|Brady, Patrick Joseph||Jones, H. Haydn (Merioneth)||Redmond, John E. (Waterford)|
|Brunner, John F. L.||Jones, William (Carnarvonshire)||Redmond, William (Clare, E.)|
|Bryce, John Annan||Jowett, Frederick William||Roberts, Charles H. (Lincoln)|
|Burke, E. Haviland-||Joyce, Michael||Robertson, Sir G. Scott (Bradford)|
|Buxton, Noel (Norfolk, North)||Keating, Matthew||Robertson, John M. (Tyneside)|
|Buxton, Rt. Hon. Sydney C. (Poplar)||King, J. (Somerset, North)||Robinson, Sidney|
|Byles, Sir William Pollard||Lamb, Ernest Henry||Roch, Walter F. (Pembroke)|
|Cameron, Robert||Lambert, George (Devon, S. Molton)||Roche, John (Galway, E.)|
|Carr-Gomm, H. W.||Lansbury, George||Rose, Sir Charles Day|
|Cawley, H. T. (Lancs., Heywood)||Law, Hugh A. (Donegal, West)||Rowlands, James|
|Chancellor, Henry George||Lawson, Sir W. (Cumb'rid, Cockerm'th)||Rowntree, Arnold|
|Clough, William||Leach, Charles||Russell, Rt. Hon. Thomas W.|
|Collins, Stephen (Lambeth)||Levy, Sir Maurice||Samuel, Rt. Hon. H. L. (Cleveland)|
|Compton-Rickett, Rt. Hon. Sir J.||Lewis, John Herbert||Samuel, J. (Stockton-on-Tees)|
|Condon, Thomas Joseph||Low, Sir Frederick (Norwich)||Scanlan, Thomas|
|Cornwall, Sir Edwin A.||Lundon, Thomas||Schwann, Rt. Hon. Sir C. E.|
|Cory, Sir Clifford John||Lyell, Charles Henry||Scott, A. MacCallum (Glas., Bridgeton)|
|Cotton, William Francis||Lynch, Arthur Alfred||Seely, Col. Rt. Hon. J. E. B.|
|Crawshay-Williams, Eliot||Macdonald, J. R. (Leicester)||Sheehy, David|
|Crumley, Patrick||Macdonald, J. M. (Falkirk Burghs)||Sherwell, Arthur James|
|Dalziel, Sir James H. (Kirkcaldy)||McGhee, Richard||Shortt, Edward|
|Davies, Ellis William (Eifion)||Macnamara, Rt. Hon. Dr. T. J.||Simon, Sir John Allsebrook|
|Davies, Timothy (Lincs., Louth)||Macpherson, James Ian||Smith, Albert (Lancs., Clitheroe)|
|Davies, M. Vaughan- (Cardigan)||MacVeagh, Jeremiah||Smith, H. B. L. (Northampton)|
|Dawes, J. A.||M'Callum, John M.||Soames, Arthur Wellesley|
|Denman, Hon. R. D.||M'Curdy, C. A.||Strauss, Edward A. (Southwark, West)|
|Devlin, Joseph||McKenna, Rt. Hon. Reginald||Taylor, John W. (Durham)|
|Dewar, Sir J. A.||M'Laren, F. W. S. (Lincs., Spalding)||Tennant, Harold John|
|Dillon, John||M'Micking, Major Gilbert||Thorne, G. R. (Wolverhampton)|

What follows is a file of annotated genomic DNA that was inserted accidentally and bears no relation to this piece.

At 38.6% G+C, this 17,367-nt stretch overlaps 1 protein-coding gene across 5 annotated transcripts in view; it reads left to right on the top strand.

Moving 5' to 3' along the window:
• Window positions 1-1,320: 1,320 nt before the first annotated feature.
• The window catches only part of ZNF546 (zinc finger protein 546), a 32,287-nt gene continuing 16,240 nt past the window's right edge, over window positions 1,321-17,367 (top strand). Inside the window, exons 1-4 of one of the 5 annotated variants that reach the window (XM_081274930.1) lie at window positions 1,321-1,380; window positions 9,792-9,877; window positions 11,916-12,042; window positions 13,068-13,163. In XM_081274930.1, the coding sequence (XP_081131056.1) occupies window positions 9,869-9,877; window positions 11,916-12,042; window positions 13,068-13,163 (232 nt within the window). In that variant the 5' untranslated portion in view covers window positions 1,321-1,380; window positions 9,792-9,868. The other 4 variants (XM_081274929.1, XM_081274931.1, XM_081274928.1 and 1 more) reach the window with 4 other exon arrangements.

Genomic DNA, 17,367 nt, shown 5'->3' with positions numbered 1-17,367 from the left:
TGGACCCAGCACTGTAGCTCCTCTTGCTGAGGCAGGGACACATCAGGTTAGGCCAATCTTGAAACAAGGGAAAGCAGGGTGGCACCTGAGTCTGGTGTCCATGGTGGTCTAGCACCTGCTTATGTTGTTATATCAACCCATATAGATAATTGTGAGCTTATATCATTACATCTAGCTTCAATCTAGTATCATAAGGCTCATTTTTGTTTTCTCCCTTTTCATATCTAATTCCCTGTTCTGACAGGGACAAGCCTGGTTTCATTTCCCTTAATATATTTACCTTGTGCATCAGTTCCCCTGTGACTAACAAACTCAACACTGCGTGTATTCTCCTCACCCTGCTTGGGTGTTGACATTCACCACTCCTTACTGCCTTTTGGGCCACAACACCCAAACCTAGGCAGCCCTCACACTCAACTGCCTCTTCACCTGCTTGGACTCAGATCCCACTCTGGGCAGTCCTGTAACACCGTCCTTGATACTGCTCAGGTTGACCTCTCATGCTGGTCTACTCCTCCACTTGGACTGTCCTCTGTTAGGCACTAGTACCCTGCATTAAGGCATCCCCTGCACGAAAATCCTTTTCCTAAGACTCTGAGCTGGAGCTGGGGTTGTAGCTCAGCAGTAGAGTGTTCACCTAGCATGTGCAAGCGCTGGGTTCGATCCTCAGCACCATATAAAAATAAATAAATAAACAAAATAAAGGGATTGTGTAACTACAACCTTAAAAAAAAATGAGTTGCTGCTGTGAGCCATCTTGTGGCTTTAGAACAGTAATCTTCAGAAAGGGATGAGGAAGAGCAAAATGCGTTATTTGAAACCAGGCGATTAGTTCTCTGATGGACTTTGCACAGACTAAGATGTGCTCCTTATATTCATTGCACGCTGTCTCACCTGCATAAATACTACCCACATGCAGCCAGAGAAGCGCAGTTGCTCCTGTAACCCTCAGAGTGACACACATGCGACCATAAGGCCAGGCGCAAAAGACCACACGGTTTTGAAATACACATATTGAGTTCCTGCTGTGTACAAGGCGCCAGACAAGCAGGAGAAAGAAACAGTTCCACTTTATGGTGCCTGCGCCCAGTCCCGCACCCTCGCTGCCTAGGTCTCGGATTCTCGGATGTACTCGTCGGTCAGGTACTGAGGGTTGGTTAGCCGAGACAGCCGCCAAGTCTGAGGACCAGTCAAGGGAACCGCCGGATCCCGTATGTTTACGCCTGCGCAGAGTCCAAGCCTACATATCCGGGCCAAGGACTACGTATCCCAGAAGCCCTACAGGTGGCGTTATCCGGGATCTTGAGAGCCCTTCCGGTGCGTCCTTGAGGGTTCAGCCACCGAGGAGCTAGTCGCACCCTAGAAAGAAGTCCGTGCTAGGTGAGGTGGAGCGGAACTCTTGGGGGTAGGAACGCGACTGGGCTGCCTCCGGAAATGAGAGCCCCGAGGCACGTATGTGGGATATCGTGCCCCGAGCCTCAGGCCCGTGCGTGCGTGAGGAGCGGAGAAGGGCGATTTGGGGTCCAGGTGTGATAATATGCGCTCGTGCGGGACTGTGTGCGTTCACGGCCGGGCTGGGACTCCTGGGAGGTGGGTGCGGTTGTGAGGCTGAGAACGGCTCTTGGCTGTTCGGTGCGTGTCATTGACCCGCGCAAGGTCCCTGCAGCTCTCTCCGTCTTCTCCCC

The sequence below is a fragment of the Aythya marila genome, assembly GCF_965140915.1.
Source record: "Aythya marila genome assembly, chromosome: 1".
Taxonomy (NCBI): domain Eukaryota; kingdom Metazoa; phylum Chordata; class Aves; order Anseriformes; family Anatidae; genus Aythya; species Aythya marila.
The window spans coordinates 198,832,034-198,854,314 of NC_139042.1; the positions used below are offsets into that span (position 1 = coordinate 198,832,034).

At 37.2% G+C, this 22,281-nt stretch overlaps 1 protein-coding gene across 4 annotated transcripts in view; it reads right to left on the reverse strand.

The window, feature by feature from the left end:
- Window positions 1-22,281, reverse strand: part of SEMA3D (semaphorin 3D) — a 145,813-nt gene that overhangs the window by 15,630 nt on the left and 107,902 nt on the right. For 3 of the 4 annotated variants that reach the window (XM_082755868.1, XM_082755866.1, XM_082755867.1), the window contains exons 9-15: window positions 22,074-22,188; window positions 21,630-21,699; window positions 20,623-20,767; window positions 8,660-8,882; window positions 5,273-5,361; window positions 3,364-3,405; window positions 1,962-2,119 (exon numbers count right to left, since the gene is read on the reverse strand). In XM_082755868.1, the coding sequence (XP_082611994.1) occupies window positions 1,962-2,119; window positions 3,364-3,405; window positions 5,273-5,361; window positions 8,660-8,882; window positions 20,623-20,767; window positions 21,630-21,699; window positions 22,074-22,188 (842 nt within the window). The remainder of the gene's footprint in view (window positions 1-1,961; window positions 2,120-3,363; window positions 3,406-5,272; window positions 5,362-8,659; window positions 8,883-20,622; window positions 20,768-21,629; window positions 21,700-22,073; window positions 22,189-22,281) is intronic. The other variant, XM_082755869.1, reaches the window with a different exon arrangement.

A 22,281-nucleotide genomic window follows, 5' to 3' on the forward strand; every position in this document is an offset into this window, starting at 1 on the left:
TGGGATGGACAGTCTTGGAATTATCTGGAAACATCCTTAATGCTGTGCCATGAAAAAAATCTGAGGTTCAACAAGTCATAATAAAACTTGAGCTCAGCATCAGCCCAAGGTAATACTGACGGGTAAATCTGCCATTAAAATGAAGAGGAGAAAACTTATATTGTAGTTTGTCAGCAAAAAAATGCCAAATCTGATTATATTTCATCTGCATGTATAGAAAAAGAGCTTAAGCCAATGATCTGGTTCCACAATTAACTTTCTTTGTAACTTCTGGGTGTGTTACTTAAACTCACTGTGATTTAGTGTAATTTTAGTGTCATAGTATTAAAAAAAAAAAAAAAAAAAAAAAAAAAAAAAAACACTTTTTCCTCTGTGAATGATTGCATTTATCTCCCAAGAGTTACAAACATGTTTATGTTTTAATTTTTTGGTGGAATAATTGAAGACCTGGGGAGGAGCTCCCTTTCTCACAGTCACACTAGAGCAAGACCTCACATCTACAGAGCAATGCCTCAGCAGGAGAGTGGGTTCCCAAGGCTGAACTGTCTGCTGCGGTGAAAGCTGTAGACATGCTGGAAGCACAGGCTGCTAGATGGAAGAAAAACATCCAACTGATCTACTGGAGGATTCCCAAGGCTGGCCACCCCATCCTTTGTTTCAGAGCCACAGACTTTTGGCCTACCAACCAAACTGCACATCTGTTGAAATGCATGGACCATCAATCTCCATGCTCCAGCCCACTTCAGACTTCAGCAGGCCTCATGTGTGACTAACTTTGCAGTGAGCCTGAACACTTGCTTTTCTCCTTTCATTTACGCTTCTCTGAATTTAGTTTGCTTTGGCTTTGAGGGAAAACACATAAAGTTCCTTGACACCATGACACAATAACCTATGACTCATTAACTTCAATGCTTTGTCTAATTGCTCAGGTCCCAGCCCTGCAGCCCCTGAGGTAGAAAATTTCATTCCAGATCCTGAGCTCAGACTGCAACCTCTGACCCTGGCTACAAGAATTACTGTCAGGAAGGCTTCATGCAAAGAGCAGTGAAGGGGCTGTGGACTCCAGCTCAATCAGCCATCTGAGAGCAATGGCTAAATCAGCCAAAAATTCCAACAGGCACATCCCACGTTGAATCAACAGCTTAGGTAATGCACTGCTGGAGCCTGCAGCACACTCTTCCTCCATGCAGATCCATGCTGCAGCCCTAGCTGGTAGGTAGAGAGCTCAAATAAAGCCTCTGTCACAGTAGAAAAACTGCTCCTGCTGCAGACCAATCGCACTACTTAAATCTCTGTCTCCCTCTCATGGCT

|Donelan, Capt. A.||Marks, Sir George Croydon||Toulmin, Sir George|
|Doris, William||Marshall, Arthur Harold||Trevelyan, Charles Philips|
|Edwards, Sir Francis (Radnor)||Martin, J.||Verney, Sir Harry|
|Elibank, Rt. Hon. Master of||Masterman, C. F. G.||Wadsworth, J.|
|Esmonde, Sir Thomas (Wexford, N.)||Meagher, Michael||Ward, John (Stoke-upon-Trent)|
|Falconer, James||Meehan, Francis E. (Leitrim, N.)||Ward, W. Dudley (Southampton)|
|Farrell, James Patrick||Menzies, Sir Walter||Wardle, George J.|
|Ffrench, Peter||Molteno, Percy Alport||Wason, Rt. Hon. E. (Clackmannan)|
|Gelder, Sir William Alfred||Mond, Sir Alfred Moritz||Wason, John Cathcart (Orkney)|
|George, Rt. Hon. D. Lloyd||Money, L. G. Chiozza||Watt, Henry A.|
|Gibson, Sir James P.||Montagu, Hon. E. S.||Webb, H.|
|Gladstone, W. G. C.||Mooney, John J.||Wedgwood, Josiah C.|
|Glanville, H. J.||Morgan, George Hay||White, Sir George (Norfolk)|
|Goldstone, Frank||Morton, Alpheus Cleophas||White, Sir Luke (York, E. R.)|
|Greenwood, Granville G. (Peterborough)||Munro, Robert||Whittaker, Rt. Hon. Sir Thomas P.|
|Greenwood, Hamar (Sunderland)||Murray, Capt. Hon. A. C.||Whyte, A. F. (Perth)|
|Greig, Col. J. W.||Nannetti, Joseph P.||Wiles, Thomas|
|Guest, Major Hon. C. H. C. (Pembroke)||Neilson, Francis||Wilson, John (Durham, Mid)|
|Guest, Hon. Frederick E. (Dorset, E.)||Nicholson, Charles N. (Doncaster)||Wilson, Rt. Hon. J. W. (Worcs., N.)|
|Hackett, John||Nolan, Joseph||Wilson, W. T. (Westhoughton)|
|Hall, F. (Yorks, Normanton)||Norton, Captain Cecil W.||Wood, Rt. Hon. T. McKinnon (Glas.)|
|Harcourt, Robert V. (Montrose)||O'Brien, Patrick (Kilkenny)||Yoxall, Sir James Henry|
|Harmsworth, Cecil (Luton, Beds.)||O'Connor, John (Kildare, N.)|
|Harmsworth, R. L. (Caithness-shire)||O'Doherty, Philip||TELLERS FOR THE AYES.—|
|Harvey, T. E. (Leeds. West)||O'Dowd, John||Mr. Illingworth and Mr. Gulland.|
|Agg-Gardner, James Tynte||Ashley, Wilfrid W.||Balfour, Rt. Hon. A. J. (City, Lond.)|
|Amery, L. C. M. S.||Astor, Waldorf||Banbury, Sir Frederick George|
|Archer-Shee, Major Martin||Baird, John Lawrence||Barnston, Harry|
|Arkwright, John Stanhope||Baker, Sir Randolf L. (Dorset, N.)||Bathurst, Hon. Allen B. (Glouc., E.)|
|Bathurst, Charles (Wilton)||Foster, Phlnp Staveley||Newton, Harry Kottingham|
|Beauchamp, Sir Edward||Gardner, Ernest||Nicholson, William G. (Petersfield)|
|Beckett, Hon. Gervase||Gastrell, Major W. Houghton||Nield, Herbert|
|Benn, Arthur Shirley (Plymouth)||Gilmour, Captain John||O'Brien, William (Cork, N. E.)|
|Bennett-Goldney, Francis||Gordon, Hon. John Edward (Brighton)||O'Grady, James|